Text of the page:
Judith said...

As of late, the authorities are now investigating a second trader with complicity to Jerome Kerviel's "trading Debacle". The second trader was then released for lack of evidence (does this remind you of that famous "Second Gunman" taking aim on the grassy knoll?), will the outcome of this investigation restore our confidence and trust on banks and other financial institutions? But first, lets look at the financial and economic events brewing on the other side of the Atlantic.
A number of us might have asked the extent of liabilities of bank officers in the US about their complicity in the subprime mortgage crisis and credit crunch? In general, bank officers are accounting technicians rather than policy makers (or accounants first, policy makers second). However, policy decisions may certainly be eventually involved. When bank officers find out that month after month their bank is losing reserves to other banks, they are likely to decide that they have been lending and investing their funds too freely. Or if total reserves of the banking system are showing little gain but reserves of an individual bank are steadily increasing, the individual bank's officers may conclude that their credit policy has been too restrictive. A bank must keep in step with other banks. The decisions of how much to lend or invest, where to lend, and to whom to lend call for discretion and judgment. This is the work for which the banker is trained. Yet quite a number of bank officers in the US have approved those so called "Liar Loans" to a degree that it instigated the US credit crisis and the subprime mortgage crisis. I think that recent events in the financial and economic world has been proved once again that when it comes to banking, prudency - like honesty - is still the best policy. That's why I think that in the long run the concept of Muhammad Yunus and Grameen Bank could keep the global economy from going deeper into a full blown recession. This is also what I like about "Sharia Banking Laws" where only "concrete assets" are accepted as collateral.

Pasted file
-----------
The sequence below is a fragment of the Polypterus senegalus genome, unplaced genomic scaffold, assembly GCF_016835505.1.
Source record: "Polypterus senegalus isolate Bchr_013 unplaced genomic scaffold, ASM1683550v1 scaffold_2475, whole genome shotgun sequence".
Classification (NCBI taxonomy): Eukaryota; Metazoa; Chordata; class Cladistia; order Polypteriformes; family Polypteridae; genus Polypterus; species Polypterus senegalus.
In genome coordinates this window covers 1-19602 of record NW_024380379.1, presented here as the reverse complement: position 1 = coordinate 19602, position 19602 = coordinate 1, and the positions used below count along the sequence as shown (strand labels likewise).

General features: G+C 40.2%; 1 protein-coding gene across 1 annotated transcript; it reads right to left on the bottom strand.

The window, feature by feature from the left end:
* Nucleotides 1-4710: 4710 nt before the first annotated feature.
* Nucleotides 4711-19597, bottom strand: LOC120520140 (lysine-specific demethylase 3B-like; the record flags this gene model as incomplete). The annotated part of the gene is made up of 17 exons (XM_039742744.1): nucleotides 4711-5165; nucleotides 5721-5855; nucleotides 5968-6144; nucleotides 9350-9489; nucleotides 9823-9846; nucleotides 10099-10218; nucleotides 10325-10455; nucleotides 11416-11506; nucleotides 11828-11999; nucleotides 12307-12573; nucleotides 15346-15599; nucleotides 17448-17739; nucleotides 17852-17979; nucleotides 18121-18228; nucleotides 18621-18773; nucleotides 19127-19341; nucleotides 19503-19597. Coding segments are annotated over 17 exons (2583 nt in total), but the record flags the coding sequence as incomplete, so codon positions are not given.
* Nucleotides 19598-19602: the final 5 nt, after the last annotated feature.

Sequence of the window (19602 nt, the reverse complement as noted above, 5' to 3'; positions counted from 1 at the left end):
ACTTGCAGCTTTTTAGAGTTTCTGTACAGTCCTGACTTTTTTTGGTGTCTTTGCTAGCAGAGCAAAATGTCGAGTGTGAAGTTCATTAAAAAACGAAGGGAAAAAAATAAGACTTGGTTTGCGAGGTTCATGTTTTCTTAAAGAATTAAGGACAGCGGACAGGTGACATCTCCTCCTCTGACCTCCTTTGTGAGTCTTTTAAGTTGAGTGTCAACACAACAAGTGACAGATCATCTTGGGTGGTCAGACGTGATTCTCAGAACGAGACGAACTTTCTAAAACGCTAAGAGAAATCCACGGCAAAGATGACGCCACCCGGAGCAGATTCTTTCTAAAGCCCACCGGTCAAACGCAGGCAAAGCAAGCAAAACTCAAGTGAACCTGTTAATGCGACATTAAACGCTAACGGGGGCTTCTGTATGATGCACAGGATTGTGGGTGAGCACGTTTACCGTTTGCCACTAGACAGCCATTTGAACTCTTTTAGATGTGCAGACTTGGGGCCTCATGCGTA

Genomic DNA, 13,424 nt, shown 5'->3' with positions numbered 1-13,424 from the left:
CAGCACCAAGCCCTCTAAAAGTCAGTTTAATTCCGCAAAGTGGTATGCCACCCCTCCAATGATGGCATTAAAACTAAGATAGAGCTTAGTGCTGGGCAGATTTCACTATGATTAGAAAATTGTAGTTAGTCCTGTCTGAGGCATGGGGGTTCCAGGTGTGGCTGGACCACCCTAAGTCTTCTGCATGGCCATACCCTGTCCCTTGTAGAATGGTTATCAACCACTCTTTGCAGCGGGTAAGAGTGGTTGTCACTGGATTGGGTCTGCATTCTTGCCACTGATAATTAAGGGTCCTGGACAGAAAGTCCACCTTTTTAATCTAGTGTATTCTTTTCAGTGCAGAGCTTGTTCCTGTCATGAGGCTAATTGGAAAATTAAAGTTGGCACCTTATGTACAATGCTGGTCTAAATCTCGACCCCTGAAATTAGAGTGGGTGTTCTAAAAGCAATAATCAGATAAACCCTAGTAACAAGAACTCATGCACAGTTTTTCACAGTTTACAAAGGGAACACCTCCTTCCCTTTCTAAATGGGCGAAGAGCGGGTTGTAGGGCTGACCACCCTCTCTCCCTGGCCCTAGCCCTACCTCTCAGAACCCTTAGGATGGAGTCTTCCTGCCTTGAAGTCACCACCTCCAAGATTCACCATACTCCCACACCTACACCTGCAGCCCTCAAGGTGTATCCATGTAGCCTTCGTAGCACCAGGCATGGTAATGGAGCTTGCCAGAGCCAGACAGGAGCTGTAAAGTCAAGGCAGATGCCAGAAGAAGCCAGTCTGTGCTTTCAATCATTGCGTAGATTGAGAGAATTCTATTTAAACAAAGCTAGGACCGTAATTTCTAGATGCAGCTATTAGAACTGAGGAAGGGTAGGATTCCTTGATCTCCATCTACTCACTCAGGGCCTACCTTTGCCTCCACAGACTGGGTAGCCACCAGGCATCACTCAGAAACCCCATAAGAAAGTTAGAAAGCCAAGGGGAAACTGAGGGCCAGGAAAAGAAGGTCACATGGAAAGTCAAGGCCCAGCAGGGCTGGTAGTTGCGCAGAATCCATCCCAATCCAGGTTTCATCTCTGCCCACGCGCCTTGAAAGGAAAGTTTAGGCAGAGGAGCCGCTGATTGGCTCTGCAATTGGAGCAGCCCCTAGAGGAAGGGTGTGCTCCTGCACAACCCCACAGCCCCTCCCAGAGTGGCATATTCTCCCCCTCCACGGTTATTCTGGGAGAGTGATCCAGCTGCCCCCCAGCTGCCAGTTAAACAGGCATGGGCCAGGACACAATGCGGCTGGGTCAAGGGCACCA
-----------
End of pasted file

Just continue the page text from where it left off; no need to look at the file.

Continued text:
Vanessa said...

Since the recent crackdown on the irregularities at Société Générale, Jerôme Kerviel now caught in a "Francophone Wallstreet" like drama. The laws governing on line trading and on line banking needs to be updated as do stricter policing of internet brokers and on line traders.
As of late banks - even central banks - on their own cannot possibly avoid the inevitable economic slowdown in the US and the resulting knock-on effect on the rest of the world. I came to this conclusion because based on recent economic events, central banks can only deal with the liquidity issue - i.e. solutions like the one formulated by the US Federal Reserve Chairman Ben Bernanke called the Economic Stimulus Package ( Probably with behest from the Bush Administration.). But in most cases banks are essentially powerless against the underlying issue of US sub prime mortgages and credit crisis which is a product of "unsound" investment / fiscal malfeasence of issuing credits to non - credit worthy / "dead beat" clients. Did these dead beats manage to evade current credit score algorhythms? No one knows for sure.
Also, the current economic turbulence affecting the US and poised to have a knock-on effect on the rest of the world can be traced to the US Federal Reserve's lowering of credit rates (lowering the cost to borrow money) back in 2005 - 2006 period that caused too much liquidity. Should we blame Ben Bernanke's predecessor Allan Greenspan? I don't know yet, but these days are really hard for IPO's and venture capital funds. It seems like bad fiscal policies had driven the Bull Market into extinction.